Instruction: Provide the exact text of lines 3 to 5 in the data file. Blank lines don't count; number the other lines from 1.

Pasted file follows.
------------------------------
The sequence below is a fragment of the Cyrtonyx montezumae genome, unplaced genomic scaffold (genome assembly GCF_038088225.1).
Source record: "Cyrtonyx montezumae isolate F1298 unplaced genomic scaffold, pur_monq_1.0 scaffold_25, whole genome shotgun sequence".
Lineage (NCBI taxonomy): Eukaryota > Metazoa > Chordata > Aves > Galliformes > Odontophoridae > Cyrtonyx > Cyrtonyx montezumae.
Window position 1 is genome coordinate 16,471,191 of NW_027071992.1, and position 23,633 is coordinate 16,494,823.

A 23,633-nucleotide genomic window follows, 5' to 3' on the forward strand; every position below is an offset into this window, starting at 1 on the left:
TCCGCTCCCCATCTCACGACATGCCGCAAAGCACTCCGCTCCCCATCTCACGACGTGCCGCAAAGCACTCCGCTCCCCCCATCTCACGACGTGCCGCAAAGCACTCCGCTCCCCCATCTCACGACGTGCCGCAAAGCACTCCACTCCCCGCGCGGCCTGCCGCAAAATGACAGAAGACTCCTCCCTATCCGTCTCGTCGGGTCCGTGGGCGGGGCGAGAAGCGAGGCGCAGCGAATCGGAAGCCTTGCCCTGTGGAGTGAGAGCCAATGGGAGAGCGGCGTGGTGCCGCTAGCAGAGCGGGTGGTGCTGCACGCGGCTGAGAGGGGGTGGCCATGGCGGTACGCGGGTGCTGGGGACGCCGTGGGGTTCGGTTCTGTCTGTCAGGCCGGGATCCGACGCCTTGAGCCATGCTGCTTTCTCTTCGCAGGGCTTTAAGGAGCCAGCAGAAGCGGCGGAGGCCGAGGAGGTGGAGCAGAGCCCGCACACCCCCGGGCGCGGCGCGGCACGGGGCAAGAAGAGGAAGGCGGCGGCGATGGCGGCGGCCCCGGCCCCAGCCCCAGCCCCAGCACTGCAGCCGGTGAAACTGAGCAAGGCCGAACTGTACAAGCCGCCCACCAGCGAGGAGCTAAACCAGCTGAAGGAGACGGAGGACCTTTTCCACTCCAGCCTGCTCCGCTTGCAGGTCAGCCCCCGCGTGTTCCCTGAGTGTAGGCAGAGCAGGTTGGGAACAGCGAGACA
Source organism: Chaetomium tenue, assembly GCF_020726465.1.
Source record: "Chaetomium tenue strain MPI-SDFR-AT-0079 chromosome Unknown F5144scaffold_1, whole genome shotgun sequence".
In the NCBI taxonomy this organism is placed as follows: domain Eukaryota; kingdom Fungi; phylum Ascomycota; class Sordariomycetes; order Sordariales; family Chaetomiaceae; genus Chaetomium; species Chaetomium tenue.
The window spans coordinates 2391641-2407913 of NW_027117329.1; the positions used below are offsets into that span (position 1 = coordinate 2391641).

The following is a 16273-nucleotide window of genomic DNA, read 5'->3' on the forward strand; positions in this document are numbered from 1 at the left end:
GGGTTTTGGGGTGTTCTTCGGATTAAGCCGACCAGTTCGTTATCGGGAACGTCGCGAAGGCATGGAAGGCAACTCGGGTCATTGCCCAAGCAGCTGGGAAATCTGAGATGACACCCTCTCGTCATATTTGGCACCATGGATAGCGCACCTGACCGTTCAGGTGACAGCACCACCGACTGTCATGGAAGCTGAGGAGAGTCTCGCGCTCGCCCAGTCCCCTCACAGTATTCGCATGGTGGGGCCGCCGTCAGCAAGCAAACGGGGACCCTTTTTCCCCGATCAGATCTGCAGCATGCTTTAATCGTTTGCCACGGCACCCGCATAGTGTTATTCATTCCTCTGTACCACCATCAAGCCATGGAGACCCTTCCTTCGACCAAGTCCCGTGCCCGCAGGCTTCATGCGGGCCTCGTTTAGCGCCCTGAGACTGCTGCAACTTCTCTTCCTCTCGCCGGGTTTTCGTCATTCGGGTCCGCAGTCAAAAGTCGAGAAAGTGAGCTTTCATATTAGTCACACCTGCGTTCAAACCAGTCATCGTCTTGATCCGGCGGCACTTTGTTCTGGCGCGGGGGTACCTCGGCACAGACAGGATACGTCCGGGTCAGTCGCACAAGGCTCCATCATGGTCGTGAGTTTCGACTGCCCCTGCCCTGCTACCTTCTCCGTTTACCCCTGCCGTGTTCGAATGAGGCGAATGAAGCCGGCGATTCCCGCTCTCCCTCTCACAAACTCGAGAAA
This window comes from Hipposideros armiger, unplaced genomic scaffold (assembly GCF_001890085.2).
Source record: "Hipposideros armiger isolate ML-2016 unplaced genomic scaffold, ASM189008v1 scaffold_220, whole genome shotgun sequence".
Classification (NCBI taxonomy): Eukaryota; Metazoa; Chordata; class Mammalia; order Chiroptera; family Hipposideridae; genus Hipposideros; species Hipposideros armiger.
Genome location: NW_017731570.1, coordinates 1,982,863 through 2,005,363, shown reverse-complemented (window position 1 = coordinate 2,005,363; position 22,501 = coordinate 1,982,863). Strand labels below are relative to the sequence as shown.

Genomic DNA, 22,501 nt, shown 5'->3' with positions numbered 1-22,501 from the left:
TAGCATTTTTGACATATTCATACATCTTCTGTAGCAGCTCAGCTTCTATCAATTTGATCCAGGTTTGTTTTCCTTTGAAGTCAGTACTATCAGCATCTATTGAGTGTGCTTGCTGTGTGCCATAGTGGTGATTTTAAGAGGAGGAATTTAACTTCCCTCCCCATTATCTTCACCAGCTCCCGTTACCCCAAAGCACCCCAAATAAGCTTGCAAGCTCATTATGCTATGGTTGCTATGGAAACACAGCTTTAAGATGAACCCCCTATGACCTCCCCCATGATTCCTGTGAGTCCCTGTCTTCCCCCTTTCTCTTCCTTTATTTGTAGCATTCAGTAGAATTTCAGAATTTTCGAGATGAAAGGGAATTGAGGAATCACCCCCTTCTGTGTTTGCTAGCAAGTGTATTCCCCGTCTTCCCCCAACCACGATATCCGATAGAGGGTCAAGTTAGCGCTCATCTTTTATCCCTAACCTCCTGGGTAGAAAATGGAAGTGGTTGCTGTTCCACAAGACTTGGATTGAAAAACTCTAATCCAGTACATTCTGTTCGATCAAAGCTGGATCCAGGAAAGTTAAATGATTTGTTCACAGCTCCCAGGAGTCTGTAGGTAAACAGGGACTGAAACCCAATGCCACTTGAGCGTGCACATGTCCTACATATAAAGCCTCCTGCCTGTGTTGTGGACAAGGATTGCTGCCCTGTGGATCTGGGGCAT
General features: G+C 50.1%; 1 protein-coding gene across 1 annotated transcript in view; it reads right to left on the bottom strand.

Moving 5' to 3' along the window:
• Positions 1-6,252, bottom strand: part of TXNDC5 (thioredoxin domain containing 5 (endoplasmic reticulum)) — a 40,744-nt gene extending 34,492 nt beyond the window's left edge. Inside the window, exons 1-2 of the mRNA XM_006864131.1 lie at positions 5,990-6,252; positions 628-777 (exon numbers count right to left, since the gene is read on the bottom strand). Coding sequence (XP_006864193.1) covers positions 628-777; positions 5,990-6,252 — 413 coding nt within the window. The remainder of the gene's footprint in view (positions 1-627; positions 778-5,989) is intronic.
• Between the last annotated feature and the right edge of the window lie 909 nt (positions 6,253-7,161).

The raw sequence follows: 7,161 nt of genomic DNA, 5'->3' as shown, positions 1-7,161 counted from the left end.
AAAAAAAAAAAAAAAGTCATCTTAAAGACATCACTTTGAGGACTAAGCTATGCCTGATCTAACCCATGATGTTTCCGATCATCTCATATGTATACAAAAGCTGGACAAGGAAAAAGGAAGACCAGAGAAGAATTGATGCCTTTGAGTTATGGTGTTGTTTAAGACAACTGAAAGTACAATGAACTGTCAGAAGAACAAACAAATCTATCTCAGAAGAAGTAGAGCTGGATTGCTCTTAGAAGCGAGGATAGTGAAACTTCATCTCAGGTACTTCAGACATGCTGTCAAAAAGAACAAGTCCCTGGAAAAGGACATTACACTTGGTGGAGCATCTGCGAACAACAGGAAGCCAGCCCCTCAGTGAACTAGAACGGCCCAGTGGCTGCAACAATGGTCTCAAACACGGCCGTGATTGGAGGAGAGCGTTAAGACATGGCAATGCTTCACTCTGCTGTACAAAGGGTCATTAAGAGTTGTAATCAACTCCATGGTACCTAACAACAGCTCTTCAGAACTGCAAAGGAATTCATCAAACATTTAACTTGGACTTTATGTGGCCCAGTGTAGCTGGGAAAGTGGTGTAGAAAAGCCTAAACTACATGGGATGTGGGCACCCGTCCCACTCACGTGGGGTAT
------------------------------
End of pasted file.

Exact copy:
Lineage (NCBI taxonomy): Eukaryota > Metazoa > Chordata > Aves > Galliformes > Odontophoridae > Cyrtonyx > Cyrtonyx montezumae.
Window position 1 is genome coordinate 16,471,191 of NW_027071992.1, and position 23,633 is coordinate 16,494,823.

A 23,633-nucleotide genomic window follows, 5' to 3' on the forward strand; every position below is an offset into this window, starting at 1 on the left: